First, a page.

Saturday, April 5, 2008

Conference Post, Late But Not Forgotten

Late to report (life happens) but here it is.
In Dallas this year, the conference, as usual, was crammed with interesting on-site and off-site programs and presentations that made it difficult to choose just which session or what program to attend.
Highlights for me were he retrospective of J.M.W. Turner was at the Dallas Museum of Art. Wonderful! And by-the-way, this exhibition is up through May 18.
I was particularly pleased to see sessions by artists working in wax...Divas and Iron Chefs, in particular, was a great panel and session.
Divas and Iron Chefs is the title of a traveling exhibition of work from artists who range in age, gender and age; who hail from different parts of the United States and whose work presents a variety of messages. The tie that binds is that all the work in this exhibition is made with wax in some way. They began with a gallery talk at their exhibition at The MAC (McKinney Avenue Contemporary) on Wednesday evening.
All artists were in attendance though some came running in just in the nick of time because of flight delays. The MAC, by-the-way, is a great space in Dallas
Divas and Iron Chefs panel session at the conference hotel on Thursday afternoon, included all exhibiting artists as well as Joanne Mattera, (artist, instructor, curator, author) whose topic was Contemporary Encaustic Painting and Richard Frumess, owner and co-founder of RFPaints, whose topic was Encaustic Painters in Ancient Times.
On Friday morning some of the artists held a hands-on workshop at an off-site campus.

This announcement is from Pegasus News:
Curated by Reni Gower of Virginia Commonwealth University, the exhibit features contemporary encaustic paintings from eight artists representing Canada and the Midwest, Southeast and Northeast regions of the United States. Made from pigment, melted beeswax and resin, encaustic paint is fixed with heat after it is applied to the canvas. While an ancient technique, the exhibition highlights the diversity of hot-wax painting, produced in a detailed, sensuous style with exquisite beauty. Once an obsolete technique, encaustic (hot wax) is now recognized both for its exquisite beauty and incredible versatility. The featured artists include Kristy Deetz, Peter Dykhuis, Lorraine Glessner, Cheryl Goldsleger, Reni Gower, Heather Harvey, Jeffrey Hirst and Timothy McDowell are among those who helped turn this legendary paint of the Fayum mummy portraits into a mainstream contemporary medium.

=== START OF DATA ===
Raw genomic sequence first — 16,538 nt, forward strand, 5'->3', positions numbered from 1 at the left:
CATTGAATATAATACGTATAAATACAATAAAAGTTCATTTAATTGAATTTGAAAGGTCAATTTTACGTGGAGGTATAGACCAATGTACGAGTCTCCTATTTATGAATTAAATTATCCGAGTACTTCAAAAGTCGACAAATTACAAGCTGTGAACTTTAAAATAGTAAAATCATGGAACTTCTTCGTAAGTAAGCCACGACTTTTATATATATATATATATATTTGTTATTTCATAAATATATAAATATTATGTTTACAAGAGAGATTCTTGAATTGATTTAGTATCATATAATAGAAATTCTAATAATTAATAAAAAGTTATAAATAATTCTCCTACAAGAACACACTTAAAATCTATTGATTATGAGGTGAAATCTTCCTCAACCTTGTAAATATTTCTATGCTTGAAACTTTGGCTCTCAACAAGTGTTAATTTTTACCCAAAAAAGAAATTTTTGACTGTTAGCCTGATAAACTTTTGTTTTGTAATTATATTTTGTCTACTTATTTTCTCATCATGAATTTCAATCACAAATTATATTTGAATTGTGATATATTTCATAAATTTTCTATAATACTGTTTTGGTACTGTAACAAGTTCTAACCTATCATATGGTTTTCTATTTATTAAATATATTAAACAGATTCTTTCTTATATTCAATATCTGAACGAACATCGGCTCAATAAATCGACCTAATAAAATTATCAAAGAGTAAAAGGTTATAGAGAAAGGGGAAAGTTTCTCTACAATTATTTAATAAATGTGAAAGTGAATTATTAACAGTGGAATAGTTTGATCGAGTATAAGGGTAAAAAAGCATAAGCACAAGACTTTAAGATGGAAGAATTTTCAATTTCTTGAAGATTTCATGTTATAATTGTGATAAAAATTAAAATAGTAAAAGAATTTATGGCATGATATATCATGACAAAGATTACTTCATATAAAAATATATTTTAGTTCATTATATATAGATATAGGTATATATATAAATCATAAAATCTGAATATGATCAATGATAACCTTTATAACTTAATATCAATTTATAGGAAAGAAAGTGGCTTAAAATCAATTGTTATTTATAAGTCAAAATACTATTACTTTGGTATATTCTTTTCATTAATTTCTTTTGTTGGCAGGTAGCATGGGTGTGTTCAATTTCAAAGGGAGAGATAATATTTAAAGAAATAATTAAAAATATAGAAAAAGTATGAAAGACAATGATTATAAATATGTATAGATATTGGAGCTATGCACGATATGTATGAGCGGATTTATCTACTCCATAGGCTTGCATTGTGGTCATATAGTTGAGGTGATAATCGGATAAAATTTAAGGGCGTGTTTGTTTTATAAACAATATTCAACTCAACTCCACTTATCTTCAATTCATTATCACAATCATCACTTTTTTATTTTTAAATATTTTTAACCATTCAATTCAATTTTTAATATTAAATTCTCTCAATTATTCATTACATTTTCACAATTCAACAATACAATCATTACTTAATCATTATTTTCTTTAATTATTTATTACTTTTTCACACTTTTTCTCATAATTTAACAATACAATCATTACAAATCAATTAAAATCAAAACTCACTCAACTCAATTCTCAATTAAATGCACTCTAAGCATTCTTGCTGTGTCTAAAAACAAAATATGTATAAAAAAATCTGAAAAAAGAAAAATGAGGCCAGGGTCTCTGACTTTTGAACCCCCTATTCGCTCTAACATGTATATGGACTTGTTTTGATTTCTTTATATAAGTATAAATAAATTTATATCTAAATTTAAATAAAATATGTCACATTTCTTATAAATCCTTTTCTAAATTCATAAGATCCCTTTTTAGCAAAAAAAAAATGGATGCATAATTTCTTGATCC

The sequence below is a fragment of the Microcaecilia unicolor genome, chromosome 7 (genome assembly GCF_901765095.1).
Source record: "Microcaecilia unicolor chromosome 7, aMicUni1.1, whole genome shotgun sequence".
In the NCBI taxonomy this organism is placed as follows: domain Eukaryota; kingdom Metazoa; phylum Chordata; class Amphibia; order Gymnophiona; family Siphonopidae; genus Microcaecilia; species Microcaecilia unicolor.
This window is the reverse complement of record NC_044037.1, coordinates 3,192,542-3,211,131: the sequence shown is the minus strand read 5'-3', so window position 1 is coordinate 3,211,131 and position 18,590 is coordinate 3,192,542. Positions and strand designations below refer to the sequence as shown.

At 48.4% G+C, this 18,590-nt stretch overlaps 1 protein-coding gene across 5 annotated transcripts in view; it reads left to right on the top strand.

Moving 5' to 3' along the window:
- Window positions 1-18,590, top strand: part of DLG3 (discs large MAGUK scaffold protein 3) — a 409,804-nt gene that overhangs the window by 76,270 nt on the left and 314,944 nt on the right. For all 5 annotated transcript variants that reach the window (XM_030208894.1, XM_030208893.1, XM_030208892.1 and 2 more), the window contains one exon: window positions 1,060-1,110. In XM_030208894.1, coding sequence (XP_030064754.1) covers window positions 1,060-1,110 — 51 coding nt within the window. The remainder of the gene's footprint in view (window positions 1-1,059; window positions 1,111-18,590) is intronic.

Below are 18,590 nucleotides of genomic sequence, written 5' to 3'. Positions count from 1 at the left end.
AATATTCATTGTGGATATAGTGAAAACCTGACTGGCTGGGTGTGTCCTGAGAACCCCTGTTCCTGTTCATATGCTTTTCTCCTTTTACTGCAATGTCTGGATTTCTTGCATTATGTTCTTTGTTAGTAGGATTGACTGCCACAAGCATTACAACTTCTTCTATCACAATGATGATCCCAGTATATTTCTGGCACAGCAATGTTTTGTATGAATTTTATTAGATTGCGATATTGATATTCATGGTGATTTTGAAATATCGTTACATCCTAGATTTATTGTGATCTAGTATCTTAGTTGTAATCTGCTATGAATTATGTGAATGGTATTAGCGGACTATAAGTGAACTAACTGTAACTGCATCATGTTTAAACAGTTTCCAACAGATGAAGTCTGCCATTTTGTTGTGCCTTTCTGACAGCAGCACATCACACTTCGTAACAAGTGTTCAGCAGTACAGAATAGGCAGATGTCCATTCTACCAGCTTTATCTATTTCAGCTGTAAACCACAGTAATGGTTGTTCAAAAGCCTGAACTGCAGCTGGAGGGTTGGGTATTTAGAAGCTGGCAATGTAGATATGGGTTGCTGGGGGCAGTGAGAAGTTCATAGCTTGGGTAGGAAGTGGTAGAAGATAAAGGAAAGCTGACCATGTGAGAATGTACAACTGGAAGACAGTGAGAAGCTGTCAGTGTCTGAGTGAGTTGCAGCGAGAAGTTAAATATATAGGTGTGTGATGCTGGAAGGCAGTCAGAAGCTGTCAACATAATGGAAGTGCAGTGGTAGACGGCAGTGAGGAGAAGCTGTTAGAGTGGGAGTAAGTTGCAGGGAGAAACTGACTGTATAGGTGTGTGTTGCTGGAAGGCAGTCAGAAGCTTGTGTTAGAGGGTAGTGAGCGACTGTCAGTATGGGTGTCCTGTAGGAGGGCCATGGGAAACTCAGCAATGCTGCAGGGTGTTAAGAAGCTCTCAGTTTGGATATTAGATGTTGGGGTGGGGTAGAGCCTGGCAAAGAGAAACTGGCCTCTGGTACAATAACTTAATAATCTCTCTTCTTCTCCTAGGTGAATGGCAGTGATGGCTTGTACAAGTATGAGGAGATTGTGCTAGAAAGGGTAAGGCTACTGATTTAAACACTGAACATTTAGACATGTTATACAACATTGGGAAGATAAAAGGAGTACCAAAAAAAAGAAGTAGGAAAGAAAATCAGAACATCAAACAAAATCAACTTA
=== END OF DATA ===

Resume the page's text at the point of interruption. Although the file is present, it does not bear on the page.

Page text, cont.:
Another personal highlight was the collaborative exhibition of the two newly formed Texas WAX groups in Houston and Dallas. The opening reception was Friday night at
Collaborating Artists Media Projects...CAMP. It was exciting for me to finally meet the artists in the Dallas group and see their work in person. See images at TexasWAX/Houston site.
A big THANKS to CAMP for hosting our exhibition and to
Deanna Wood, founder of TexasWAX/Dallas and that whole group who did all the ground work for this project.

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